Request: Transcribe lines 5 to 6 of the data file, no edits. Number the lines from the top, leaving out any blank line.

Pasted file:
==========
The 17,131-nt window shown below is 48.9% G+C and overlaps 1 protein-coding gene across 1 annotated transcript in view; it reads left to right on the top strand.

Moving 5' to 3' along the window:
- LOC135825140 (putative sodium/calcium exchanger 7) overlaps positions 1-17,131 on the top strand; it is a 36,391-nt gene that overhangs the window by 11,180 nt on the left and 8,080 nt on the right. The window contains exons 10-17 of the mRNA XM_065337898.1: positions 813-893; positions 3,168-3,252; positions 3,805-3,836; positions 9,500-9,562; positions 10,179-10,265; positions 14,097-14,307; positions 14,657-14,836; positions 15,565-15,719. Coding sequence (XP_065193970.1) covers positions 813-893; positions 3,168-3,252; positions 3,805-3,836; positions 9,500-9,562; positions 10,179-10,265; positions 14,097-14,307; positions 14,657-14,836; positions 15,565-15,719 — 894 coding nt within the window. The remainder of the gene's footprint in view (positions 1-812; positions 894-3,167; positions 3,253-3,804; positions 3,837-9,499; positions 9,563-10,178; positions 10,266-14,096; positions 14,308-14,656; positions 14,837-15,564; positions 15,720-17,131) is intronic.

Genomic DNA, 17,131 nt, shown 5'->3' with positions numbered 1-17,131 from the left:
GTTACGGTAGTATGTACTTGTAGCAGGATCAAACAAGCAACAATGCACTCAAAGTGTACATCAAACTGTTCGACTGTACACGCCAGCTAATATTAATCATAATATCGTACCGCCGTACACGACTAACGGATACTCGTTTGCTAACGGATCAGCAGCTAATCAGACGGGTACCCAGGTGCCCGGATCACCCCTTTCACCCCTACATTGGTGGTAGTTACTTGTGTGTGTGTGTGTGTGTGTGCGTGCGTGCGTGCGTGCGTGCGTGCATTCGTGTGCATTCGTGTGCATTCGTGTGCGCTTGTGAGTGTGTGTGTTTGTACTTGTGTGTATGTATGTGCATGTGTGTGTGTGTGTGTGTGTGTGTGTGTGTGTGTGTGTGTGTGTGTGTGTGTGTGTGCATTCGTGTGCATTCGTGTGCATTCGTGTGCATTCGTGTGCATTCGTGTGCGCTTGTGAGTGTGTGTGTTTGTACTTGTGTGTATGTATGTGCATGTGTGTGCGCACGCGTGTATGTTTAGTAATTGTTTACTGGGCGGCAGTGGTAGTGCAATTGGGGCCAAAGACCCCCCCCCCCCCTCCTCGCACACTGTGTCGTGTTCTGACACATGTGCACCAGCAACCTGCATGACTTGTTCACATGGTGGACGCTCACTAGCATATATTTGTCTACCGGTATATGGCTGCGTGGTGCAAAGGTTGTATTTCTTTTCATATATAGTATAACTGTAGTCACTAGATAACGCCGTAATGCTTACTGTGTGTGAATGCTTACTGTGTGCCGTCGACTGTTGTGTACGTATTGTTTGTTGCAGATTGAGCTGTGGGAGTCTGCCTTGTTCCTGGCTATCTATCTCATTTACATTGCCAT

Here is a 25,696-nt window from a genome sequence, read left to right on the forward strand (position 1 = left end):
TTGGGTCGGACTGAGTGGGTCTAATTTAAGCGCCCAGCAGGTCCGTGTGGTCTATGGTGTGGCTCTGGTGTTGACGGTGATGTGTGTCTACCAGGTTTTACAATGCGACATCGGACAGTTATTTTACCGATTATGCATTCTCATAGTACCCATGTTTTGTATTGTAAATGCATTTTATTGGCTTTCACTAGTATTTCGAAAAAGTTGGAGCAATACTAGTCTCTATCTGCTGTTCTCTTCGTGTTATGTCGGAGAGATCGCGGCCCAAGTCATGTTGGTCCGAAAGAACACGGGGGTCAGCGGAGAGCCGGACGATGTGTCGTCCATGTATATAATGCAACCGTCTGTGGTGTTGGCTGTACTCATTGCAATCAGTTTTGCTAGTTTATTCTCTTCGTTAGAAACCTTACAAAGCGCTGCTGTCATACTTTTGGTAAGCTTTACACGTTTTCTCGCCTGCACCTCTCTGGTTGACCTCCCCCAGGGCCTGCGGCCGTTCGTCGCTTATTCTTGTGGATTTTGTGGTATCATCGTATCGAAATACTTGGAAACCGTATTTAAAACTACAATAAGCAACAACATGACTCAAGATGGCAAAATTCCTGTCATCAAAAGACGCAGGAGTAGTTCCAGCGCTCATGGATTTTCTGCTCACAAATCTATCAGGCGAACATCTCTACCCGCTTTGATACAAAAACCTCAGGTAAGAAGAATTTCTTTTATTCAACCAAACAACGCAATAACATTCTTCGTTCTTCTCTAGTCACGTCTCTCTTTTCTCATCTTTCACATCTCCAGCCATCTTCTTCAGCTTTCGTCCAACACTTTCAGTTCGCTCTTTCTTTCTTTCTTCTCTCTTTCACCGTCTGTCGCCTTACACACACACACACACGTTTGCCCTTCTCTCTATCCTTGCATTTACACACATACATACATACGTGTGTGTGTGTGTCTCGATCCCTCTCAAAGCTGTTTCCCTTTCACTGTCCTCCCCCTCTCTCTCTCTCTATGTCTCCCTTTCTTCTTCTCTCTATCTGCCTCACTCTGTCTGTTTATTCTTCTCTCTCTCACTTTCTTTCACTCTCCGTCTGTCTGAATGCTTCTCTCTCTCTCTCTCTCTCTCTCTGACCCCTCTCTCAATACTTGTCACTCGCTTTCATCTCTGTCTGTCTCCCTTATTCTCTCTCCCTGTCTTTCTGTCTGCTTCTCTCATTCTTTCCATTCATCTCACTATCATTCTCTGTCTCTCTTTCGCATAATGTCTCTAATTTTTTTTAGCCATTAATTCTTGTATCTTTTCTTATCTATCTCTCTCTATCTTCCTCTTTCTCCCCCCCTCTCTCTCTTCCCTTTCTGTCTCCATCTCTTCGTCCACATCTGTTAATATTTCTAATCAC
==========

GTTACGGTAGTATGTACTTGTAGCAGGATCAAACAAGCAACAATGCACTCAAAGTGTACATCAAACTGTTCGACTGTACACGCCAGCTAATATTAATCATAATATCGTACCGCCGTACACGACTAACGGATACTCGTTTGCTAACGGATCAGCAGCTAATCAGACGGGTACCCAGGTGCCCGGATCACCCCTTTCACCCCTACATTGGTGGTAGTTACTTGTGTGTGTGTGTGTGTGTGTGCGTGCGTGCGTGCGTGCGTGCGTGCATTCGTGTGCATTCGTGTGCATTCGTGTGCGCTTGTGAGTGTGTGTGTTTGTACTTGTGTGTATGTATGTGCATGTGTGTGTGTGTGTGTGTGTGTGTGTGTGTGTGTGTGTGTGTGTGTGTGTGTGTGTGCATTCGTGTGCATTCGTGTGCATTCGTGTGCATTCGTGTGCATTCGTGTGCGCTTGTGAGTGTGTGTGTTTGTACTTGTGTGTATGTATGTGCATGTGTGTGCGCACGCGTGTATGTTTAGTAATTGTTTACTGGGCGGCAGTGGTAGTGCAATTGGGGCCAAAGACCCCCCCCCCCCCTCCTCGCACACTGTGTCGTGTTCTGACACATGTGCACCAGCAACCTGCATGACTTGTTCACATGGTGGACGCTCACTAGCATATATTTGTCTACCGGTATATGGCTGCGTGGTGCAAAGGTTGTATTTCTTTTCATATATAGTATAACTGTAGTCACTAGATAACGCCGTAATGCTTACTGTGTGTGAATGCTTACTGTGTGCCGTCGACTGTTGTGTACGTATTGTTTGTTGCAGATTGAGCTGTGGGAGTCTGCCTTGTTCCTGGCTATCTATCTCATTTACATTGCCAT

Here is a 25,696-nt window from a genome sequence, read left to right on the forward strand (position 1 = left end):